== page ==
Harrods & The Green Man
Monday 5th of March
Today in class I was initially questioning my idea for the live project. As we had to collect images before the Monday class, I came across a picture of a woman that had replaced the iconic green men - this was due to mandatory army service for men in 1916. As this caused many men to leave the workplace, they had to be replaced by women to keep the everyday running of their country.
Harrods fell into this category as there was no men left to greet customers at the entrance of Harrods' doors. As Green men are highly important for the identity of Harrods, (as they have been a constant feature of welcoming customers since the beginning of the 1900s).
Furthermore, doing more research into the ways in which women started being present in the workplace, female identity and purpose within society started being questioned by many of these women. One woman I came across that was highly important within Harrods was Pelegrina Pastorino - a influential fashion reporter as well as model for Harrods, she was one of the many figures that started placing ideals of female equality as well as equal pay compared to men. Known as a 'flapper', her attitudes reflected those of a post war world of the 20's where women adopted more freedom, nuances that were seen as 'non ladylike' (driving, drinking, being sexually open).
Looking at these aspects I want to start experimenting with the idea of female identity and female empowerment to be equal that was a prevalent thought in the 20's. Harrods plays a pivotal role as it replaced the green men with women, however then quickly changed back to men, where workers were sacked and replaced without any hesitation. Unfortunately this idea is still prevalent within Harrods due to the iconic characters still being only men.
Wednesday 7th of March
Initially experimenting with the idea of women replacing Green Men, I have been stuck in what I actually want to convey in my final outcome. Therefore in my sketchbook I started looking at images I had found of the Green men as well as trying to join posters that were issued by the government for women to join the workforce. During my research I came across one poster that has bright pastel pinks and yellows within the image. I thought this colour combination was quite fascinating as the colours do not represent war or the current attitudes of the time. The soft colours remind me of a soft tranquil sunset, sort of voicing a comforting attitude. This may have been done to push women to join the workforce and uphold stability of England, when eventually men would come back from war.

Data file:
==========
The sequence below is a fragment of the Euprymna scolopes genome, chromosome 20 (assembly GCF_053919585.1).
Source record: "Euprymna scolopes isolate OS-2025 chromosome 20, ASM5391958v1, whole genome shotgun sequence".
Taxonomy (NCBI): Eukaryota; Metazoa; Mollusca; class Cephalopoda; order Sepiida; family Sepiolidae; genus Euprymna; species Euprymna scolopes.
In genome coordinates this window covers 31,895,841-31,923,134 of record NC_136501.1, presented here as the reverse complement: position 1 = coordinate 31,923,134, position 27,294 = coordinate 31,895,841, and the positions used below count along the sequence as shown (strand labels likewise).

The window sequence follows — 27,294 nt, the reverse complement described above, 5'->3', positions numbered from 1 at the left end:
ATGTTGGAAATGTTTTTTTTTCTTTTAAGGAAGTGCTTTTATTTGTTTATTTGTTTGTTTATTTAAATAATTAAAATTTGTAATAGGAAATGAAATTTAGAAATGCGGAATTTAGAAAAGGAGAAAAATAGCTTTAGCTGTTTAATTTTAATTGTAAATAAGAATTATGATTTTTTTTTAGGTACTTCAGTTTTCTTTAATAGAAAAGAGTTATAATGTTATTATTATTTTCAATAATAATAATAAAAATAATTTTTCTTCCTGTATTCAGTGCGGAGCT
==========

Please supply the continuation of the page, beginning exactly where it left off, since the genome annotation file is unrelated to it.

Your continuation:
Therefore I started using the heat press and make simple prints with the pastel yellow and pinks. I have just been experimenting with colour use as I have never used a heat press before, therefore I have been trying to familiarise myself with the process. Taking this idea of printing into consideration, I might try to join the idea of the masculine shape of the uniform with aspects that give insight to the past and how women with-help the iconic positions of Harrods Green Men when they were absent.
Looking at the colour palette it is obvious that the soft colours may have been used to attract females. This may be due to the stereotypical idea that soft pastels and pinks go in accordance with femininity and the female gender. Especially during the early 20th century (1910-1920), ideas of female power and equality to men had never been fully questioned.
Thursday 8th of March
Wednesday I did more research about female roles within other important department stores within London. I believe it is important to understand in what ways similar businesses did to include women in the workplace during WWI.
A competing rival of Harrods, was and still is Selfridges. Seen as one of the luxurious department stores in London, I thought it was interesting to see in what ways women were hired to upkeep their own image. Soon enough, I found out that when elevators were installed in the department store, (similarly to Harrods installing escalators), they had Lift Girls dressed in uniforms to allow customers be directed to which ever floor they wanted to. Creating some lino prints of the women stood in a line next to elevators, quickly reminded me as if they themselves were soldiers in a single file line. This correlation I made, expresses how the women even though seen as a 'fill in' whilst men were gone were as important and pivotal within the War. Their everyday running of the system allowed a certain degree of stability within society.
Looking at the lifts that Selfridges installed, I was drawn to the strong aesthetic they had. Expressing iconic art deco feels, the lifts also had a touch of Japanese inspiration. Trying to express the symmetrical lines, that resonate with art deco perfectly, I would like to create a final garment with an art deco feel as it depicts a turn in the century for women, attitudes, technology and architecture.
Members of the Women's Police Service pose during World War One